How Should I Approach the End of the Season?
The end of the season is an interesting time and is approached by athletes in many different ways. No matter what, though, it is a time to rest and relax. At least a little bit. With so many races spread throughout the entire year, it is very easy to become a 12-month racer, and delay the end of the season to the next year or even the year after that. Since everybody’s physiology and psychology are different, I do not take any single approach to my athletes’ end of the season routine. The only commonality is that everyone takes some type of downtime to recharge the batteries before it is time to ramp up the training for the next season.
In my years of coaching, I have found that there are 3 distinct categories of end of season attitudes. Which one are you?
- “I am so glad the season is finally over! I am taking 2 months off.”This seems to be the rarest category of racer, but, they do exist. They cross the line at their last race and then they hang up their athletic equipment for a while. Once the holiday imbibing catches up and the waistlines start to expand, they don their running shoes and get back to training.
- “Phew. That was a long season. I need a little time off and then I need a real decrease in training.” This is most common category of athlete – the person who may need a total break from training for 7-14 days and then wants to get back into a regimen that includes less frequency and intensity. This is a very healthy perspective on the end of the season. Where can I obtain this sane outlook for myself?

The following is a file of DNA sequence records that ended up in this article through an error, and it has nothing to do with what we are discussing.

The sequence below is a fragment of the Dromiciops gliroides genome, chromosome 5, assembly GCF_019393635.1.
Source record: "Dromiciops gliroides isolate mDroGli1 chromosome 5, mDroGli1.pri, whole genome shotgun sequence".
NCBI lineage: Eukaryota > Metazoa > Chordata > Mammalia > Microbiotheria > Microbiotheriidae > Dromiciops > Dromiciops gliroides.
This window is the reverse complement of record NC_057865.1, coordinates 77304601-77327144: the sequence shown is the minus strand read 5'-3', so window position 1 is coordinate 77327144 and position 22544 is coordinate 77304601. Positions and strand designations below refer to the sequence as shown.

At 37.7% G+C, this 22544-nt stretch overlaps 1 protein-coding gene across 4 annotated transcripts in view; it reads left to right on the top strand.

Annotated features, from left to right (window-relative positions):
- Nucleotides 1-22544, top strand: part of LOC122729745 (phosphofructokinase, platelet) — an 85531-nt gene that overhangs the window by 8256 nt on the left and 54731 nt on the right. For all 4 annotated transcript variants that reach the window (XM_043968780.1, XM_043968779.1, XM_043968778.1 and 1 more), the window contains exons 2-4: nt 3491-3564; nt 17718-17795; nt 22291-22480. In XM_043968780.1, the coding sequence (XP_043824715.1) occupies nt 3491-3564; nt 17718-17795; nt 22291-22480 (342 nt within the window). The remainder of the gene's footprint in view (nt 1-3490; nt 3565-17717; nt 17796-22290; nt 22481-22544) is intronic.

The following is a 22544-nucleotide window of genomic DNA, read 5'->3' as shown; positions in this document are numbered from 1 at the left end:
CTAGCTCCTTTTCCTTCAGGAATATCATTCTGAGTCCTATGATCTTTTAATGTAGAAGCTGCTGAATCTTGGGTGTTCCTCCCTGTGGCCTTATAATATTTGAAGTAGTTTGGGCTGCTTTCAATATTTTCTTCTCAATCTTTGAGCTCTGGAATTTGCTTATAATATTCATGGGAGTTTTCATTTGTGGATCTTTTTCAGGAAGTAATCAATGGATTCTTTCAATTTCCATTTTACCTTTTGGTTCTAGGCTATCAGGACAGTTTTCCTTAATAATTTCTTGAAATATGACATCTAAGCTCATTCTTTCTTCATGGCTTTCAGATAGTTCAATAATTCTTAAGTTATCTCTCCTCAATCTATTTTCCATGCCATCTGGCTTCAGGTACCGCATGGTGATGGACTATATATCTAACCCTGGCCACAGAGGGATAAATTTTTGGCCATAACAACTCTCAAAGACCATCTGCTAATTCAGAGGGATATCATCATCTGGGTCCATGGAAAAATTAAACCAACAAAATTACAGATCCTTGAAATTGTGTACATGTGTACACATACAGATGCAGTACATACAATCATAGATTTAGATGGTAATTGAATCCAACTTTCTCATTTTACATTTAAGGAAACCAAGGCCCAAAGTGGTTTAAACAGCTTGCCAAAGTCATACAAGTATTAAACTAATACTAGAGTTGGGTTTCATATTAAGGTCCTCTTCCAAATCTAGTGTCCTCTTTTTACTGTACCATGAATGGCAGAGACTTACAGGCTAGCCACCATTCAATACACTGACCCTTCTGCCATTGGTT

- “When’s my next hard workout coach? I’m forging through until my Ironman 10 months from now.” Ok, ok. I confess. I fall into this category. C’mon, don’t tell me you are surprised! The Twin Cities marathon was incredibly disappointing, but, perhaps due to my slow down at the end, I was not sore. Usually, I am crippled for a week after a marathon, but not so this time. My legs recovered at warp speed, so I relished the idea of running the California International Marathon in December. My body is much smarter than my brain though, and it shut me down loud and clear. I got sick and was relegated to weeks of forced rest – the very kind of rest I impose on my athletes but was rue to take myself (bad Coach). Everybody needs some down time at the end of the season. That amount of time is very individual though; there simply isn’t a formula to know how much time someone will need before they start feeling peppy and motivated and ready to take on their next set of goals.
After the initial time off (whether it is 2 weeks or two months), I devise workouts that have drills to work on form and shorter intervals to maintain some fitness but not incur fatigue. The total number of training hours is drastically reduced. I view the end of the season as a time work on weaknesses and hone the skill set needed to excel the following season.
Create some end of season objectives that make the transition from heavy training into restorative training easier. Determine your race schedule and goals for the next season. Is your bike fit maximizing your power? Find an expert to help with you with your swim stroke. Make sure you haven’t developed any bad run habits that might lead to a future injury. And, speaking of injury, the end of the season is the time to get into the gym and get stronger. I am not suggesting a regimen of Olympic lifts, but I do recommend sorting out muscle imbalances that are typical in endurance athletes.
The bottom line is this: you cannot cheat recovery, so tackle it with the same vigor you do with training.